Trial Techniques: First, We Piss Off the Judge

One day before a motions hearing, I sit my client down for a chat about strategy.

“OK, so, tomorrow, I’m going to make this motion, but the judge probably won’t like it. After listening to each side, he’ll probably rule in favor of the prosecutors,” I begin.

“So, what do we do then,” client inquires.

“Well, that’s when I’ll make the same motion again. Except, I’ll act miffed.”

“You’ll act miffed?”

“Yes,” I respond. “I’ll get a little red in the face and ask for reconsideration, restating everything that I already stated.”

“OK, then what will the judge do?”

“Well, he’ll rule against us again, but that’s when the fun starts.”

“Oh?” stammers the client.

“Yep, then I’ll get pissed. I’ll make the motion again. The judge will try to say something, but I’ll talk over him, stating why his conclusion is wrong and why we should win.”

“Will that work?”

“Well, the judge will be pissed at this point, but I’ll keep hammering away at him. Expect me to raise my voice significantly, maybe even screaming, yelling, smacking the table, and tossing paperwork and pens. I might even accuse the judge of ruling against us because of your ethnic background. Then, I’ll top it off by demanding that he recuse himself, simultaneously removing my jacket and tie for dramatic effect.”


“Yeah, where he quits as the judge and another judge is appointed to your case.”

“Will that happen?”

“No, probably not, mainly because it is me that’s kicking up the stink, not him.”

“So, what is all of this going to do for me?” he finally inquires.

“It will show you that I’m working hard and earning my fee.”


I’ve never understood the purpose of arguing like this with the judge. I’m not talking about tacit disagreement while ensuring that all facts and arguments are reasonably articulated for the appellate record. I’m talking about all-out courtroom battles with the judge that result in nothing but ill-will and the judge firmly entrenching himself into his decisions.

Some lawyers see such skirmishes as points of pride, notching a record of each into the leather of their briefcase. Later, they brag about their brush with contempt of court.

I never understood this for one reason, summarized in a question. What does this do for the client?

Sometimes, we take chances in an effort to score a big win for a client. These are usually calculated. In doing so, we weigh the pros, cons, and possible outcomes in order to derive the best course of action. I get that.

However, when it comes to making a motion, or stating an objection, I’ve always followed this format.

A. Object/Make Motion

B. State Reason

C. Listen to other side

D. Clarify reason in light of what other side said.

E. Go back and forth until judge directs a halt.

F. Listen to ruling from judge.

G1: If the ruling is in your favor. SHUT UP.

G2: If the ruling is not in your favor, ask for reconsideration based on clearly articulated factors and state any points that seem necessary to complete and clarify the appellate record. Done and done.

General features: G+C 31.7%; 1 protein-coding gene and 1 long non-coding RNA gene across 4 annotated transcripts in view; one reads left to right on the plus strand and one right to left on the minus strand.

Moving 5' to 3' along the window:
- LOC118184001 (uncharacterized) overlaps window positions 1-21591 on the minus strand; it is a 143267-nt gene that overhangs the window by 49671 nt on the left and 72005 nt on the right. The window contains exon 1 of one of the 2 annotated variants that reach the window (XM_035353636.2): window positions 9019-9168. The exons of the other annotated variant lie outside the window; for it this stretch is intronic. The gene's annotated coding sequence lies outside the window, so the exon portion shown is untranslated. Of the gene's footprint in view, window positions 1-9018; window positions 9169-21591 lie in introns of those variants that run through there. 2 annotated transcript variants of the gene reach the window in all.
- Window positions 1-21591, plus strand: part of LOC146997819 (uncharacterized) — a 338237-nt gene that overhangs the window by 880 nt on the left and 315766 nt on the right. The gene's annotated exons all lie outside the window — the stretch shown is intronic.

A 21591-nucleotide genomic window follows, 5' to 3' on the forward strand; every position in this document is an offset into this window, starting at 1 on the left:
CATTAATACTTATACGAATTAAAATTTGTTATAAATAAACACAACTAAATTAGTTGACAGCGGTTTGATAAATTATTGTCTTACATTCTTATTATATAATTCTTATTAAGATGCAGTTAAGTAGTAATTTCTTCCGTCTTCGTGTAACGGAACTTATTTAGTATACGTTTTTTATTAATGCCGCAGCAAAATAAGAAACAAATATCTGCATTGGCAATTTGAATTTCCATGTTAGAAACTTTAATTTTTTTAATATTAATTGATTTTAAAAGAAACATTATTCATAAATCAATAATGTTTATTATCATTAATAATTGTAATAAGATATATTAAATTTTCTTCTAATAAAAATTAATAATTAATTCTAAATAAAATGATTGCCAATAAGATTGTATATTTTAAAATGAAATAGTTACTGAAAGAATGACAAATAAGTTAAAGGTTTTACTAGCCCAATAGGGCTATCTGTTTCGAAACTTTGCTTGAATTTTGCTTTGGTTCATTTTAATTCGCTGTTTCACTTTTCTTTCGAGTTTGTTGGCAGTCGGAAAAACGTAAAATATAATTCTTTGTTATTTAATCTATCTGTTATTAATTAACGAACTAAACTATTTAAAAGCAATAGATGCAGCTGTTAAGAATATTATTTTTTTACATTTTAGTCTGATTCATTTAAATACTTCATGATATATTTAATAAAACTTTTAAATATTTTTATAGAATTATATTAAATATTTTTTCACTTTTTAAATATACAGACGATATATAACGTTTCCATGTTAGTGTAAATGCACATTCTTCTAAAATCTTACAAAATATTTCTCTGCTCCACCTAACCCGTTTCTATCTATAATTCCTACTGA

At this point, I view any further discussion as unnecessary and more likely to create ill-will toward my client. Therefore, I stop. Some want to push further than G2, turning the disagreement with the opposing side into an argument with the judge. I fail to see where this could, in any stretch, be calculated to bring a favorable result to the client. All it creates is bad blood in the courtroom, and the lawyer loses credibility with those who matter the most. Though, I’m sure those who use this technique have a reason for doing so.

Maybe it is because the attorney is passionate. You know how I feel about this. Let me summarize. If you’re passionate about your case and/or client, you ain’t capable of being an effective lawyer for them.

Maybe it is because the lawyer thinks this is the right thing to do because of what they’ve seen on TV or heard in exaggerated war stories told at the bar. This person desperately needs a mentor.

Maybe it is because the lawyer wants to show that they are working hard for the fee they charged. In this case, I feel sorry for the client. It’s going to be a bumpy ride.


H/T this by Jamison Koehler and various by SHG


6 thoughts on “Trial Techniques: First, We Piss Off the Judge

  1. Many trial attorneys, like myself, stay up on the release of judicial opinions. It gives me great pleasure to have a new supporting opinion in my briefcase when the argument becomes disparate. Often, giving the new opinion to the judge and the other side disrupts opposing counsel’s thought process, momentarily elevates you intellectually with the judge, and in some cases, serves up a victory for your motion!

    • Well, you sound quite special.

      Before I give any further response, please tell me why it is necessary to put “Attorney” in front of your name.

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